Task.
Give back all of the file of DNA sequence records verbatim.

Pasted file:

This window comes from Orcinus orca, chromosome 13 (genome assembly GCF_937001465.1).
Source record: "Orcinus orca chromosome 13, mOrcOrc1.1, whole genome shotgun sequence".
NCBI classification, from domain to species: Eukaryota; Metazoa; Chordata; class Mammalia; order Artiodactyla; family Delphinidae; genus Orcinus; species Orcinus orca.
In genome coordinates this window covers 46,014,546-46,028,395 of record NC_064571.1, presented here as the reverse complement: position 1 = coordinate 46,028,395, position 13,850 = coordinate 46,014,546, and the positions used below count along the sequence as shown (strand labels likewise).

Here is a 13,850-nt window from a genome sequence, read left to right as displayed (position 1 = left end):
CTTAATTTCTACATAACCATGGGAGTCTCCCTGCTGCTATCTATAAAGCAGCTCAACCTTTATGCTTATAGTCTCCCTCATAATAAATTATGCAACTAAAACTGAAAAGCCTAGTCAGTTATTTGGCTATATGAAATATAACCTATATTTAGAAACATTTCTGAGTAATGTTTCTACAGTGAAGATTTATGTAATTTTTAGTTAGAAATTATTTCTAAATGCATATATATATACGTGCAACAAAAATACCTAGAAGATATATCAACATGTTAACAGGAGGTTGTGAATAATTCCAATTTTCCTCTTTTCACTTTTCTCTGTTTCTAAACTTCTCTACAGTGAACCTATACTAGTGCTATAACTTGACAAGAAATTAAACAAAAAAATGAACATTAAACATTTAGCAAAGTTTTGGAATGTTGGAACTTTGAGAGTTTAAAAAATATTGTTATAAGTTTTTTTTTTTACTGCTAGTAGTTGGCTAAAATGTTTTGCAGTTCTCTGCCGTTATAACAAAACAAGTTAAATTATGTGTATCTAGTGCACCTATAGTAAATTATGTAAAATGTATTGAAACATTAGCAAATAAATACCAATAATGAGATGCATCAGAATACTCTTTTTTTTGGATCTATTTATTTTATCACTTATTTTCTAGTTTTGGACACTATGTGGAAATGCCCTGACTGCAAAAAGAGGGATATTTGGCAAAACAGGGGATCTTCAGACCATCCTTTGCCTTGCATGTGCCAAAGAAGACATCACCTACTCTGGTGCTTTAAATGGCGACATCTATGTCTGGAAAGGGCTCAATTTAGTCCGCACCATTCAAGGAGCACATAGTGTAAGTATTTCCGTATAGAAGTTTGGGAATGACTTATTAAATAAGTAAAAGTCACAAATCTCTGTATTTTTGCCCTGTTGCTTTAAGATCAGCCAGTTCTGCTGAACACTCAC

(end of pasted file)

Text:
This window comes from Orcinus orca, chromosome 13 (genome assembly GCF_937001465.1).
Source record: "Orcinus orca chromosome 13, mOrcOrc1.1, whole genome shotgun sequence".
NCBI classification, from domain to species: Eukaryota; Metazoa; Chordata; class Mammalia; order Artiodactyla; family Delphinidae; genus Orcinus; species Orcinus orca.
In genome coordinates this window covers 46,014,546-46,028,395 of record NC_064571.1, presented here as the reverse complement: position 1 = coordinate 46,028,395, position 13,850 = coordinate 46,014,546, and the positions used below count along the sequence as shown (strand labels likewise).

Here is a 13,850-nt window from a genome sequence, read left to right as displayed (position 1 = left end):
CTTAATTTCTACATAACCATGGGAGTCTCCCTGCTGCTATCTATAAAGCAGCTCAACCTTTATGCTTATAGTCTCCCTCATAATAAATTATGCAACTAAAACTGAAAAGCCTAGTCAGTTATTTGGCTATATGAAATATAACCTATATTTAGAAACATTTCTGAGTAATGTTTCTACAGTGAAGATTTATGTAATTTTTAGTTAGAAATTATTTCTAAATGCATATATATATACGTGCAACAAAAATACCTAGAAGATATATCAACATGTTAACAGGAGGTTGTGAATAATTCCAATTTTCCTCTTTTCACTTTTCTCTGTTTCTAAACTTCTCTACAGTGAACCTATACTAGTGCTATAACTTGACAAGAAATTAAACAAAAAAATGAACATTAAACATTTAGCAAAGTTTTGGAATGTTGGAACTTTGAGAGTTTAAAAAATATTGTTATAAGTTTTTTTTTTTACTGCTAGTAGTTGGCTAAAATGTTTTGCAGTTCTCTGCCGTTATAACAAAACAAGTTAAATTATGTGTATCTAGTGCACCTATAGTAAATTATGTAAAATGTATTGAAACATTAGCAAATAAATACCAATAATGAGATGCATCAGAATACTCTTTTTTTTGGATCTATTTATTTTATCACTTATTTTCTAGTTTTGGACACTATGTGGAAATGCCCTGACTGCAAAAAGAGGGATATTTGGCAAAACAGGGGATCTTCAGACCATCCTTTGCCTTGCATGTGCCAAAGAAGACATCACCTACTCTGGTGCTTTAAATGGCGACATCTATGTCTGGAAAGGGCTCAATTTAGTCCGCACCATTCAAGGAGCACATAGTGTAAGTATTTCCGTATAGAAGTTTGGGAATGACTTATTAAATAAGTAAAAGTCACAAATCTCTGTATTTTTGCCCTGTTGCTTTAAGATCAGCCAGTTCTGCTGAACACTCAC